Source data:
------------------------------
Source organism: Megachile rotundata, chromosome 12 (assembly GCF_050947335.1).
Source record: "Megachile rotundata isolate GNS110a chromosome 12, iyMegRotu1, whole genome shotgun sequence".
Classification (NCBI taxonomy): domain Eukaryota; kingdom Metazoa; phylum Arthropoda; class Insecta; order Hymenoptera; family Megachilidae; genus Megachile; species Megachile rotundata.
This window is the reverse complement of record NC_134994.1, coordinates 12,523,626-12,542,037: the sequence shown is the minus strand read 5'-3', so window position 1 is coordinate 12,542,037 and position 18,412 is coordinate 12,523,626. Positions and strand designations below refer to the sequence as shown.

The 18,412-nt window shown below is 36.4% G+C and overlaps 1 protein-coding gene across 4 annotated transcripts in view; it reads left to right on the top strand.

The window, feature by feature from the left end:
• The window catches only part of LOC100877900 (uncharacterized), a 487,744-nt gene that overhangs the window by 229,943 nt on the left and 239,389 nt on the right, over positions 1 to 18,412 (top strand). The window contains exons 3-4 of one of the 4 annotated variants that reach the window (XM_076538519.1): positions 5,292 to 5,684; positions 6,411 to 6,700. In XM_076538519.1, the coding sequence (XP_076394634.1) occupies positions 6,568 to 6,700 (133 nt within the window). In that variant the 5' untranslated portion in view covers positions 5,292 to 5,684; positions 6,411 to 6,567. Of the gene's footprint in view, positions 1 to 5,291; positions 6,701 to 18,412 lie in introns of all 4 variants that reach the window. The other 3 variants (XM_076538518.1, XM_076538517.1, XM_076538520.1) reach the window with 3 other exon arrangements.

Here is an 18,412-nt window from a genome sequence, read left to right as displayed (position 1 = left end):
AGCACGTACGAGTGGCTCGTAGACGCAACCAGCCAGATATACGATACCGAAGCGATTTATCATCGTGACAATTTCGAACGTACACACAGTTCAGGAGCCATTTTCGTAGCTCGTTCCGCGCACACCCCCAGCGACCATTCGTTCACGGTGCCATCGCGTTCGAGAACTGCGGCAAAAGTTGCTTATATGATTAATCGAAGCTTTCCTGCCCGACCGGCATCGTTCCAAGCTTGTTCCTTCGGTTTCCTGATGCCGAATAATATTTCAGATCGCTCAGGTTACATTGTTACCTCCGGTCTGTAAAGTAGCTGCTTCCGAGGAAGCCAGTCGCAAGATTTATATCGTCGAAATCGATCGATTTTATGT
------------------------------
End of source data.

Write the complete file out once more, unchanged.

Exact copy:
Source organism: Megachile rotundata, chromosome 12 (assembly GCF_050947335.1).
Source record: "Megachile rotundata isolate GNS110a chromosome 12, iyMegRotu1, whole genome shotgun sequence".
Classification (NCBI taxonomy): domain Eukaryota; kingdom Metazoa; phylum Arthropoda; class Insecta; order Hymenoptera; family Megachilidae; genus Megachile; species Megachile rotundata.
This window is the reverse complement of record NC_134994.1, coordinates 12,523,626-12,542,037: the sequence shown is the minus strand read 5'-3', so window position 1 is coordinate 12,542,037 and position 18,412 is coordinate 12,523,626. Positions and strand designations below refer to the sequence as shown.

The 18,412-nt window shown below is 36.4% G+C and overlaps 1 protein-coding gene across 4 annotated transcripts in view; it reads left to right on the top strand.

The window, feature by feature from the left end:
• The window catches only part of LOC100877900 (uncharacterized), a 487,744-nt gene that overhangs the window by 229,943 nt on the left and 239,389 nt on the right, over positions 1 to 18,412 (top strand). The window contains exons 3-4 of one of the 4 annotated variants that reach the window (XM_076538519.1): positions 5,292 to 5,684; positions 6,411 to 6,700. In XM_076538519.1, the coding sequence (XP_076394634.1) occupies positions 6,568 to 6,700 (133 nt within the window). In that variant the 5' untranslated portion in view covers positions 5,292 to 5,684; positions 6,411 to 6,567. Of the gene's footprint in view, positions 1 to 5,291; positions 6,701 to 18,412 lie in introns of all 4 variants that reach the window. The other 3 variants (XM_076538518.1, XM_076538517.1, XM_076538520.1) reach the window with 3 other exon arrangements.

Here is an 18,412-nt window from a genome sequence, read left to right as displayed (position 1 = left end):
AGCACGTACGAGTGGCTCGTAGACGCAACCAGCCAGATATACGATACCGAAGCGATTTATCATCGTGACAATTTCGAACGTACACACAGTTCAGGAGCCATTTTCGTAGCTCGTTCCGCGCACACCCCCAGCGACCATTCGTTCACGGTGCCATCGCGTTCGAGAACTGCGGCAAAAGTTGCTTATATGATTAATCGAAGCTTTCCTGCCCGACCGGCATCGTTCCAAGCTTGTTCCTTCGGTTTCCTGATGCCGAATAATATTTCAGATCGCTCAGGTTACATTGTTACCTCCGGTCTGTAAAGTAGCTGCTTCCGAGGAAGCCAGTCGCAAGATTTATATCGTCGAAATCGATCGATTTTATGT